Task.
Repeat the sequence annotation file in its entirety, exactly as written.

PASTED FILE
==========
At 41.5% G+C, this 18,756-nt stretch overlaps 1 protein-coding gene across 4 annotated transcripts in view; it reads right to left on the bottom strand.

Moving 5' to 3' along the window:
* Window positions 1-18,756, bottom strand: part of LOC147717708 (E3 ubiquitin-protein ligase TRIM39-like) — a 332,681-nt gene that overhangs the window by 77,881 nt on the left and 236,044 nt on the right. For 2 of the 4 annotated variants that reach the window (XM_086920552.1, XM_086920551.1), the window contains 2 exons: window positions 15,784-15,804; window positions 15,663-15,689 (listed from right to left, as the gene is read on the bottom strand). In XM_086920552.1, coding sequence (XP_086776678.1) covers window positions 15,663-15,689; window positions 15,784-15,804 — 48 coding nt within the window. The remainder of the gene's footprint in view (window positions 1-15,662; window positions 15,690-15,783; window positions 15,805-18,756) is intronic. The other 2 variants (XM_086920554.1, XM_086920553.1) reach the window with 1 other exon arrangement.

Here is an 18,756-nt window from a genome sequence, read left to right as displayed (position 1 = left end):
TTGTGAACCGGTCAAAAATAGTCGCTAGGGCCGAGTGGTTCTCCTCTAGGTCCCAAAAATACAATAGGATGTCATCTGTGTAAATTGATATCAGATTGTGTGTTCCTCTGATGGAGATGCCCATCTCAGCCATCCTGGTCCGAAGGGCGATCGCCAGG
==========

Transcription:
At 41.5% G+C, this 18,756-nt stretch overlaps 1 protein-coding gene across 4 annotated transcripts in view; it reads right to left on the bottom strand.

Moving 5' to 3' along the window:
* Window positions 1-18,756, bottom strand: part of LOC147717708 (E3 ubiquitin-protein ligase TRIM39-like) — a 332,681-nt gene that overhangs the window by 77,881 nt on the left and 236,044 nt on the right. For 2 of the 4 annotated variants that reach the window (XM_086920552.1, XM_086920551.1), the window contains 2 exons: window positions 15,784-15,804; window positions 15,663-15,689 (listed from right to left, as the gene is read on the bottom strand). In XM_086920552.1, coding sequence (XP_086776678.1) covers window positions 15,663-15,689; window positions 15,784-15,804 — 48 coding nt within the window. The remainder of the gene's footprint in view (window positions 1-15,662; window positions 15,690-15,783; window positions 15,805-18,756) is intronic. The other 2 variants (XM_086920554.1, XM_086920553.1) reach the window with 1 other exon arrangement.

Here is an 18,756-nt window from a genome sequence, read left to right as displayed (position 1 = left end):
TTGTGAACCGGTCAAAAATAGTCGCTAGGGCCGAGTGGTTCTCCTCTAGGTCCCAAAAATACAATAGGATGTCATCTGTGTAAATTGATATCAGATTGTGTGTTCCTCTGATGGAGATGCCCATCTCAGCCATCCTGGTCCGAAGGGCGATCGCCAGG